‘Quiet firing’ layoffs risk fomenting a toxic environment


So far this year, companies have laid off just under 100,000 employees, according to layoffs.fyi, which emphasizes losses at tech companies. Job cuts totaled more than 260,000 in 2023, so, while the trend appears to be down a little for 2024, layoffs continue. (For another up-to-date list of tech-specific layoffs, see TechCrunch.)

What’s changed since February, when I wrote about the economics of job cuts, is that some companies are using new tactics to avoid negative publicity, lawsuits, and paying out potentially costly layoff benefits:

  • Silent layoffs occur when a company offers severance on condition that the employee keep quiet about the details of his or her exit.
  • Quiet firing is when bosses intentionally or unintentionally make a role less appealing, thereby provoking workers to quit instead of forcing them out via layoffs that might entail severance packages.
  • Return to office mandates (RTO); many believe stringent RTO mandates are a form of quiet firing. They also duck the cost of severance benefits.

Silent layoffs

Silent layoffs (a.k.a. quiet layoffs) have been in the news lately. PwC (PricewaterhouseCoopers) is widely reported to have launched a round of silent layoffs in the UK last month. According to the Financial Times, “the affected staff [members were] told they must not inform colleagues why they are leaving and they should follow a ‘suggested wording’ if they want to send goodbye messages.” The move backfired on the Big Four accountancy firm. Any semblance of silence was lost to the negative publicity, which is worse than it would have been had PwC simply announced the layoffs publicly and taken its lumps.

In early 2023, silent layoffs became unlawful in the US when the National Labor Relations Board overturned a 2020 ruling that allowed employers to use confidentiality and non-disparagement language in their severance agreements. The move reinstates rights afforded by the National Labor Relations Act (1935) and blocks the use of nondisclosure and other agreements that seek to prevent employees from speaking out about the terms of their severance and unfair practices of employers.

Quiet firing

The prevalence of bosses subtly pressuring employees to quit their jobs, or “quiet firing” (also. known as quiet cutting) in the US is partly the result of the National Labor Relations Board’s 2023 action. There’s a catch for employees, too; the ruling disincentivizes companies to pay severance, and even if they do, employee resignation obviates any possible severance benefits. 

That companies resort to this toxic method of job cutting is especially cruel because it stresses out employees both professionally and financially. The flagrant disregard for employees’ well being in the name of avoiding bad publicity is a harsh reality. The fallout for companies using this tactic could be consequential.

Return-to-office mandates and quiet firing

recent study from BambooHR (of just over 1,500 US full-time salaried employees) shows that 25% of top-level execs and C-suite respondents — and 18% of HR pros — admit they hoped for a voluntary employee exodus as a result of RTO mandates. Some 37% of managers, directors and executives said they enacted layoffs during the past year because their RTO mandate pushed fewer people to quit than expected. Nearly half of respondents who have experienced an RTO order report significant talent loss from the best and brightest in their organizations.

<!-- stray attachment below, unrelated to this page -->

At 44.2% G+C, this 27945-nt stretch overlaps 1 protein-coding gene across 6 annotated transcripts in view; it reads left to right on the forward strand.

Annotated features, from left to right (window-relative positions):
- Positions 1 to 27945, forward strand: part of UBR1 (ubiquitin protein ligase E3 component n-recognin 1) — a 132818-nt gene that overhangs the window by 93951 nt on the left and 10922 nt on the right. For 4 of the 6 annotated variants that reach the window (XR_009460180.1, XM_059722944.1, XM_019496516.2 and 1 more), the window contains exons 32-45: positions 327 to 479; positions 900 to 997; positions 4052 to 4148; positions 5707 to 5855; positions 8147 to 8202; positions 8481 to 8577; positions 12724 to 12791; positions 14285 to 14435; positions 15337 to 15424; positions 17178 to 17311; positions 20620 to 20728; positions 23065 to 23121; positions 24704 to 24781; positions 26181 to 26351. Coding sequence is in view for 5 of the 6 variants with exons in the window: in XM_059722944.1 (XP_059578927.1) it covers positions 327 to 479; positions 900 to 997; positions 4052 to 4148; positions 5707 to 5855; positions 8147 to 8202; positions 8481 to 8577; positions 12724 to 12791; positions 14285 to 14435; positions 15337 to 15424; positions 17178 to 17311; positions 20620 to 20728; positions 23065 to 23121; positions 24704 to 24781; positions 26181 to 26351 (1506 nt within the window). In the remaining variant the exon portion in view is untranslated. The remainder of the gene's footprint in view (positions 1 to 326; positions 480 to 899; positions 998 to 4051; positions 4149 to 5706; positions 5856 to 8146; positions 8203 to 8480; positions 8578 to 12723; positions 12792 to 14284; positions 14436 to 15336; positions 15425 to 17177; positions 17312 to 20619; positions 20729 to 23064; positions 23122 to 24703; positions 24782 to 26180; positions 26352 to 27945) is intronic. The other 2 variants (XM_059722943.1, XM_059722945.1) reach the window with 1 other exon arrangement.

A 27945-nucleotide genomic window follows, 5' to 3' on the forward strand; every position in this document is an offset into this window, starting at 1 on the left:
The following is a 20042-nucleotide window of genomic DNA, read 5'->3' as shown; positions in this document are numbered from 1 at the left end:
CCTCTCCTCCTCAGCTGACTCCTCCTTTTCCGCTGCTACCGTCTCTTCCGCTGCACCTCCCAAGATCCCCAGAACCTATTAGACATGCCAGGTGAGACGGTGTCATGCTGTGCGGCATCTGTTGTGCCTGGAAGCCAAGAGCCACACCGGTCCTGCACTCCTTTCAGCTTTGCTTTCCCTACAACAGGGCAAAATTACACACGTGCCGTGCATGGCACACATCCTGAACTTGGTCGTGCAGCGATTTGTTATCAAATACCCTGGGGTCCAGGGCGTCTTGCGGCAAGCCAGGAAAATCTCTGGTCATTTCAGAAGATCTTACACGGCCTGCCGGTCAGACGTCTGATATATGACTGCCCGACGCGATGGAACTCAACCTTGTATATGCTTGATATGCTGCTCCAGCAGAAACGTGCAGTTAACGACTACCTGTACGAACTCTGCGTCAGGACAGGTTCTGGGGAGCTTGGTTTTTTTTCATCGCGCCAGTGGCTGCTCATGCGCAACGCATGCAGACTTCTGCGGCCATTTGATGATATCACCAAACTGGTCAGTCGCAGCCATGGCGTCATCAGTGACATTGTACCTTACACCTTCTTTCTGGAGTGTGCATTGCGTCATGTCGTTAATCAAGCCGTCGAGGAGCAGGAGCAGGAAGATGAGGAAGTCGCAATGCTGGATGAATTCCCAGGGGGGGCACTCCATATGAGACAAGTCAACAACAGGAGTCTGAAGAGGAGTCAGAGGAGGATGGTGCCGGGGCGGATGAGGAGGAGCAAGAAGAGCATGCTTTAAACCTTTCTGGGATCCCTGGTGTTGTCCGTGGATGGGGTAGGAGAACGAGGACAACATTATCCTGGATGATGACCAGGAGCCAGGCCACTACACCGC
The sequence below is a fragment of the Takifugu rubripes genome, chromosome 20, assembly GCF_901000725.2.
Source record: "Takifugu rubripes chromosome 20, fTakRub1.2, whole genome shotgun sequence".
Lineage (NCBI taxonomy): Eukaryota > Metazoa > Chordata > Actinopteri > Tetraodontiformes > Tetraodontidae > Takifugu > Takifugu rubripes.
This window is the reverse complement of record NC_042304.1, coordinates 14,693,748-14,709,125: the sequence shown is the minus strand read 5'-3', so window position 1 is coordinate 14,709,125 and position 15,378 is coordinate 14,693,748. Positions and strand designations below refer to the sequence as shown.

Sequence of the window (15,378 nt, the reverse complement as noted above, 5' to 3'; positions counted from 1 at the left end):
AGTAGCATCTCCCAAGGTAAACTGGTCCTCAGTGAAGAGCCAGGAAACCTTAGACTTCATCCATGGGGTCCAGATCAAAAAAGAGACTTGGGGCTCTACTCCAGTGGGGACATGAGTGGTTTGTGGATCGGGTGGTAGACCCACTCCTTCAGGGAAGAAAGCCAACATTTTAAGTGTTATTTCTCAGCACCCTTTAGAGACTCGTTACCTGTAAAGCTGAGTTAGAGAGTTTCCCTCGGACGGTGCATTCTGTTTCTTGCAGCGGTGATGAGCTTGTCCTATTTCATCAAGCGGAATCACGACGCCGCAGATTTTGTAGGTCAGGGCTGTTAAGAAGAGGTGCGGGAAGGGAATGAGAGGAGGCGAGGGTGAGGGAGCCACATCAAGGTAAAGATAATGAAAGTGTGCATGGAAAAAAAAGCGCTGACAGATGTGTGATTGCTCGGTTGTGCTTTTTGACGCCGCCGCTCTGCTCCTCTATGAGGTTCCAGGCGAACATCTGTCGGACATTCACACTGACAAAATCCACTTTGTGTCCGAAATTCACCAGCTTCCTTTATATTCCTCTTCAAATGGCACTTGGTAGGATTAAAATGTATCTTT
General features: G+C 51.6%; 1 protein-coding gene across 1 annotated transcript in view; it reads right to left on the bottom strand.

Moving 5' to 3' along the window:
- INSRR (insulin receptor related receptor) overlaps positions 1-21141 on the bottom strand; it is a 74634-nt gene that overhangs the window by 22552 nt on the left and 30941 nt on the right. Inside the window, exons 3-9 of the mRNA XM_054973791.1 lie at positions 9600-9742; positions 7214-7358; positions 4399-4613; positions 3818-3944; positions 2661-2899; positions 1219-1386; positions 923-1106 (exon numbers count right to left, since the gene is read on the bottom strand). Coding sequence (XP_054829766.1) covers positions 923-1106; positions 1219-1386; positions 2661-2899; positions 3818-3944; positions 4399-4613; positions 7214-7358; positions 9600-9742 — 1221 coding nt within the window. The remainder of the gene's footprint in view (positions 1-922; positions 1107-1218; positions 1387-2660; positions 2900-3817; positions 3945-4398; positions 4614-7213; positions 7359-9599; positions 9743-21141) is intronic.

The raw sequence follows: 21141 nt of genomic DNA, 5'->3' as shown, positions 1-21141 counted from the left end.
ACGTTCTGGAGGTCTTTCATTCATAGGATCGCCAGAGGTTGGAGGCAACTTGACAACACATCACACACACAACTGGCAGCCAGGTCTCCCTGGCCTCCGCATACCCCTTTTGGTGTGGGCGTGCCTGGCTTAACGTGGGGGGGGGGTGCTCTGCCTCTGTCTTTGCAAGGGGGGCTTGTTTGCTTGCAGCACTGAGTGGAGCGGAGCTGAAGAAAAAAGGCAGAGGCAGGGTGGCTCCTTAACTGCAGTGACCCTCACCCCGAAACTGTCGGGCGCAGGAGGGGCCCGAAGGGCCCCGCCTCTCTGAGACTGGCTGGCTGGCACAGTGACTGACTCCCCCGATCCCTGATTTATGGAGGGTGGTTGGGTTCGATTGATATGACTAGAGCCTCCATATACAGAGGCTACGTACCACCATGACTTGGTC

The report concludes that the current level of employee “dissatisfaction could lead to a further drain of talent, affecting not just morale but also stability and the [potential for innovation].”

What to do if you think you’re being quietly fired

If you suspect you might be a victim of quiet firing, Forbes details eight indicators that you’re being quietly let go. And Harvard Business Review lists 18 early warning signs, including not providing employee bonuses, reassigning important job responsibilities, and setting up unreasonable performance targets. Confidentially finding others at your company who believe they’re in the same boat can help validate your experience.

If you conclude that you’re likely in a quiet firing situation, accusations of “quiet firing” likely won’t be constructive. Talking to your boss dispassionately about suggested changes to address the issues you’ve noticed is a good first step. Be transparent and if the conversation goes well, wait for a while to see whether it bears fruit.

If it doesn’t, you have to ask yourself whether the company culture and opportunities for growth and advancement are worth the continued effort. Your remaining options may be limited. You can seek out other employees who may be able to advocate for you, suggests this Time article. Or speak to your manager’s boss about your role going forward.

At some point, you might want to put your energy into initiating a job search. Use the time you have to take positive steps while you’re able to deal with it. Your mental health and positive outlook are important to making this transition. Keep in mind that this experience does not reflect poorly on you.

When you reach the end of your rope, try negotiating with your company. Tell them you believe that you’re being induced to quit and ask them for severance, health insurance benefits, time while on salary to job hunt. It can’t hurt to ask. You might also want to get legal help with reviewing any negotiated outcome. 

It’s a sorry state of affairs when companies get caught up in using underhanded tactics to lay off employees. It’s a sign of a weak company that’s being managed poorly. Strong companies are transparent and above board with employees. If you wind up job hunting, look for a company that has the reputation of treating its employees fairly and honestly.

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